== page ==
Did you know that approximately 65% of the world population consists of visual learners? 🤯This means people who need information to be presented in a visual form in order to remember it (count me in these 65% 🙋‍♀️). 

This is not a surprising statistic when we think of how little students actually remember from simply reading a text.

In this age of technological progress videos are a great way to experiment with interactive visuals, but why not take it further? You  can let your students get creative as well and see what form of learning material works best for them!
You can give them an assignment to create a diary for a certain topic, an interview or CV and cover letter - all in the form of a video to spark their creativity. Not only can they let their imagination run wild but it will be directly applicable to their life in the future, plus the visual component will help the material stay in students’ long-term memory!

4) The purple cow

Although it seems that using the peripheral route (by integrating visual and interactive elements into your video to grab your students' attention for example) might not always lead to storing information into the long-term memory, there is a reason why lots of companies still use this strategy. This is because it’s a great way to grab the attention of your students quickly; the real challenge is how to keep it.

Presenting your information in a clear and informative way is one thing, but adding in elements that will spark your student's interest is another. This is what we call ‘the purple cow’. When you are driving, and you see a lot of cows with black or brown stripes, you won’t think much about it. But imagine that among all those cows you suddenly see a purple cow (as you’ve maybe been reminded of the brand identity of Milka). That will pique your interest. 

The same goes for adding visual and interactive elements into your educational video. Inserting a quick joke, an on-point reference or statistics presented as interactive diagrams will engage your students even more.    

5) Research your audience engagement 

Theories only get us this far. What really matters is investigating the things that make your students elaborate, engage and think about a subject. Finding out what engages your students - the how and when - will give you great handles in making sure your students will never forget this class or teaching style. By using an online software that analyzes your audience behavior, you can grasp what works for you and your audience. This can help you create meaningful, interactive e-learning. Ask for feedback from your students via a Q & A session and examine through smart tools how your content is received.

Choose an all-in-one platform to upload your videos

The basic needs for a good video include a functional microphone and a camera. Educational videos don’t need to be an exorbitant production, what matters is the concept, execution, and analysis afterwards. 

For example, Kinescope has developed an Analytics feature available to all videos to give you a maximum insight into your audience's engagement. You can see your audience’s engagement per second and analyze what makes your student pause, scroll back or ask questions in an interactive session. By learning per cue what really causes viewers to engage and think, you will increase your chances of making an impact that survives the short-term memory. 

Another important aspect of creating videos is how you portray them. Choose a customizable and easy to work player. Kinescope player gives the possibility to add chapters, subtitles, playlists, and even attachments directly into the player to improve the learning experience, make it smooth and engaging.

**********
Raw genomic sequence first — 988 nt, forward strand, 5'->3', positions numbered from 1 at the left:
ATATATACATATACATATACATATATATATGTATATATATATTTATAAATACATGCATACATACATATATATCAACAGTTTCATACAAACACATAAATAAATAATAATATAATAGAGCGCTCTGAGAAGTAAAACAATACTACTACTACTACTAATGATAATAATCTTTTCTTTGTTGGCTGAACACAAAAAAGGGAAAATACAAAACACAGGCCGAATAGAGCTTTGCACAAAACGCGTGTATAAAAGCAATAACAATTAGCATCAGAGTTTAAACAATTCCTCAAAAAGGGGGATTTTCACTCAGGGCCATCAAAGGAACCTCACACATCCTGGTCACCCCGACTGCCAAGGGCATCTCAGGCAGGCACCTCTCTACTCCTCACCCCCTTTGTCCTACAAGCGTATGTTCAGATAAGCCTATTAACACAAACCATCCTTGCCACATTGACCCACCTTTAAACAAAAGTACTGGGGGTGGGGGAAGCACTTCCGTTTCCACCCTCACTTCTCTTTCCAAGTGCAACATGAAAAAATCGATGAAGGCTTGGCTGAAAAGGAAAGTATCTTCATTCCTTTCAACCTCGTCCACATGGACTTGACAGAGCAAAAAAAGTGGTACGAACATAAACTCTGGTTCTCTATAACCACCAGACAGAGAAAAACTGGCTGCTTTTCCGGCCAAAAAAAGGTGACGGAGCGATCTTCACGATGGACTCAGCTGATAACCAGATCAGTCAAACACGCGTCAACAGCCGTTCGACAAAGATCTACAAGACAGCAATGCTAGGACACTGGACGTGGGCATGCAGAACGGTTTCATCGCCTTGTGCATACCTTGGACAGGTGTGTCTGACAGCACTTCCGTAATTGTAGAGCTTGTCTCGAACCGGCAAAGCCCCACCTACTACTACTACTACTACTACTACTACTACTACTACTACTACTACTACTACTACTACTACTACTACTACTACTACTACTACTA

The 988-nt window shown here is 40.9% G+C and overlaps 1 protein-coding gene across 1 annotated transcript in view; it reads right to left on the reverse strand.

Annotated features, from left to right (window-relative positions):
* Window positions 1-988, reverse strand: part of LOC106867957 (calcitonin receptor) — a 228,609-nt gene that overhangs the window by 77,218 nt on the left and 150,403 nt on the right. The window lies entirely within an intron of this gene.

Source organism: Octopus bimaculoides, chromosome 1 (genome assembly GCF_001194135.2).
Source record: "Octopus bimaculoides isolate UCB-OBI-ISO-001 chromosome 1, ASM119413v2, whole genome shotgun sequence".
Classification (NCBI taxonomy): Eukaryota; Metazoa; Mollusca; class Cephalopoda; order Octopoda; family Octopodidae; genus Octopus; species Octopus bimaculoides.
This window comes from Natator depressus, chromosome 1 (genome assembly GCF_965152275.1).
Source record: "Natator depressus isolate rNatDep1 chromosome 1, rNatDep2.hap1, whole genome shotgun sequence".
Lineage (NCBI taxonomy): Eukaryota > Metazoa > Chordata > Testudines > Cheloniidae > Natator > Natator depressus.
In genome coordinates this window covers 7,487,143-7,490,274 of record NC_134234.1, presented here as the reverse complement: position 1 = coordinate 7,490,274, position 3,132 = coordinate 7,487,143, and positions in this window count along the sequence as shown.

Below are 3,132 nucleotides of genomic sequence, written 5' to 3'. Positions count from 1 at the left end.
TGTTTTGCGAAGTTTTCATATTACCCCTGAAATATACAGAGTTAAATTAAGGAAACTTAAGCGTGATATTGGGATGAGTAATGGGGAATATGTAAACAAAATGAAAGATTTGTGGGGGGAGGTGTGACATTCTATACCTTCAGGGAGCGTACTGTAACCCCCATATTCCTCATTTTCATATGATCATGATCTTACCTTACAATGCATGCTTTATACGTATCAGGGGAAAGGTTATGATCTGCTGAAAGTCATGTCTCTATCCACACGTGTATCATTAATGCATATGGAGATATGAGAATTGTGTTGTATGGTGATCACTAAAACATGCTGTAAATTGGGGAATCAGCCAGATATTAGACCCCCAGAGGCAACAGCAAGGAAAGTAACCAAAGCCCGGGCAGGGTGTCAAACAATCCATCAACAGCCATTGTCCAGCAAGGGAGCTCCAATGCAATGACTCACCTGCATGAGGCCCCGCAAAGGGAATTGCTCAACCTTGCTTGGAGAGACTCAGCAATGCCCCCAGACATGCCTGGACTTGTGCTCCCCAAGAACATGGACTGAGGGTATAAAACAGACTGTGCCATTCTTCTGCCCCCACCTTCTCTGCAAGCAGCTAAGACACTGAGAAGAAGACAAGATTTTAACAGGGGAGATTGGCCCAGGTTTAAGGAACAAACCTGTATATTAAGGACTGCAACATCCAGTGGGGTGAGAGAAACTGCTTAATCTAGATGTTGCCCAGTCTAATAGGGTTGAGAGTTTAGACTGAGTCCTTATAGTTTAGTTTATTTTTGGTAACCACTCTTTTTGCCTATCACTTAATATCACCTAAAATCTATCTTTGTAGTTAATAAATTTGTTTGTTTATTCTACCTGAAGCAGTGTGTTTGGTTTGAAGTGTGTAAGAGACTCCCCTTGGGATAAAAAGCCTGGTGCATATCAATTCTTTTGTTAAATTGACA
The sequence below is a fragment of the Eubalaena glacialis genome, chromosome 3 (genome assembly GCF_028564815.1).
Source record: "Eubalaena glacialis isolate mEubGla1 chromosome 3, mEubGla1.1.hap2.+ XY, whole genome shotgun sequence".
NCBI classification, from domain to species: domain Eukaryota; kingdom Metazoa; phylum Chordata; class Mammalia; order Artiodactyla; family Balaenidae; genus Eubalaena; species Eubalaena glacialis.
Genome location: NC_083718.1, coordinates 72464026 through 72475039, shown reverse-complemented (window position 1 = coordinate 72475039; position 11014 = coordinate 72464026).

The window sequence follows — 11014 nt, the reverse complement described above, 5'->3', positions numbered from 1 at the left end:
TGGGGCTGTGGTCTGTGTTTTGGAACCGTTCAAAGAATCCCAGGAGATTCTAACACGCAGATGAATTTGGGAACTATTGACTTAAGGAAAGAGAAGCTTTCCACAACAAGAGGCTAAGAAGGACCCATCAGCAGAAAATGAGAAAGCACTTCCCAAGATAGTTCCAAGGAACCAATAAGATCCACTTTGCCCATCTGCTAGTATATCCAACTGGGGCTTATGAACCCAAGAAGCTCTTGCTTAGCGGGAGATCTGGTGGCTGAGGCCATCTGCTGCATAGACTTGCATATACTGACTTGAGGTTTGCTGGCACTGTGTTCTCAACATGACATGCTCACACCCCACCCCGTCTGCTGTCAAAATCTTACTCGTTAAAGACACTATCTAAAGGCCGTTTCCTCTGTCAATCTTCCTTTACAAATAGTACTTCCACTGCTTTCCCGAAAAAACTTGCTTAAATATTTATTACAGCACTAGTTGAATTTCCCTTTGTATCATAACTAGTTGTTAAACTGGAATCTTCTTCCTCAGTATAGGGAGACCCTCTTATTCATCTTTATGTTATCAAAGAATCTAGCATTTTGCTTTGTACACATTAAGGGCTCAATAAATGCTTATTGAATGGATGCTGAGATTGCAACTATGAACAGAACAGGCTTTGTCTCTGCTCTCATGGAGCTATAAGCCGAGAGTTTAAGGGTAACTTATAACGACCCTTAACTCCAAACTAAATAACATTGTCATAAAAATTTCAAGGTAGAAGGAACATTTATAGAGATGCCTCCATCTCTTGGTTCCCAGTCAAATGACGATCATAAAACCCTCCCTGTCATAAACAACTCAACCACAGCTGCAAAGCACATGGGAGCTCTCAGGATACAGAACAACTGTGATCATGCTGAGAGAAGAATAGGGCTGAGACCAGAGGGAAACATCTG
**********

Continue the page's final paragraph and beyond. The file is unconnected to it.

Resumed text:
A common problem that many creators of educational online content face is the unauthorized distribution of their content. To prevent that look for an all-in-one software that provides DRM (digital rights management) protection. Here at Kinescope we use Apple FairPlay to ensure a bullet-proof protection for your videos. You can also choose to add additional restrictions, such as password protection and unique link sharing to guarantee your learning material reaches only the desired audience. 

To wrap up

As we can see there are various ways to implement videos in e-learning content that will not only engage your students at the moment but also will stimulate the information to be stored for longer. Something doesn’t show the results you were expecting? Don’t be afraid to ask for your students’ opinion, think of a way to present material together, encourage them to provide feedback and be creative. After all, the chances are most of your students are visual learners and will learn best from plenty of interactive and stimulating educational videos.

When it comes to the video distribution, take a moment and do a research on the platform you’re using. Does it work the way you want? If you’re looking for a reliable solution for storing, uploading, streaming and securely sharing content with a private infrastructure and DRM encryption, choose an all-in-one video platform like Kinescope. Start today and try all of our features for free.

What’s a Rich Text element?

The rich text element allows you to create and format headings, paragraphs, blockquotes, images, and video all in one place instead of having to add and format them individually. Just double-click and easily create content.

Static and dynamic content editing

A rich text element can be used with static or dynamic content. For static content, just drop it into any page and begin editing. For dynamic content, add a rich text field to any collection and then connect a rich text element to that field in the settings panel. Voila!

How to customize formatting for each rich text

Headings, paragraphs, blockquotes, figures, images, and figure captions can all be styled after a class is added to the rich text element using the "When inside of" nested selector system.

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September 2022
5 min
Video marketing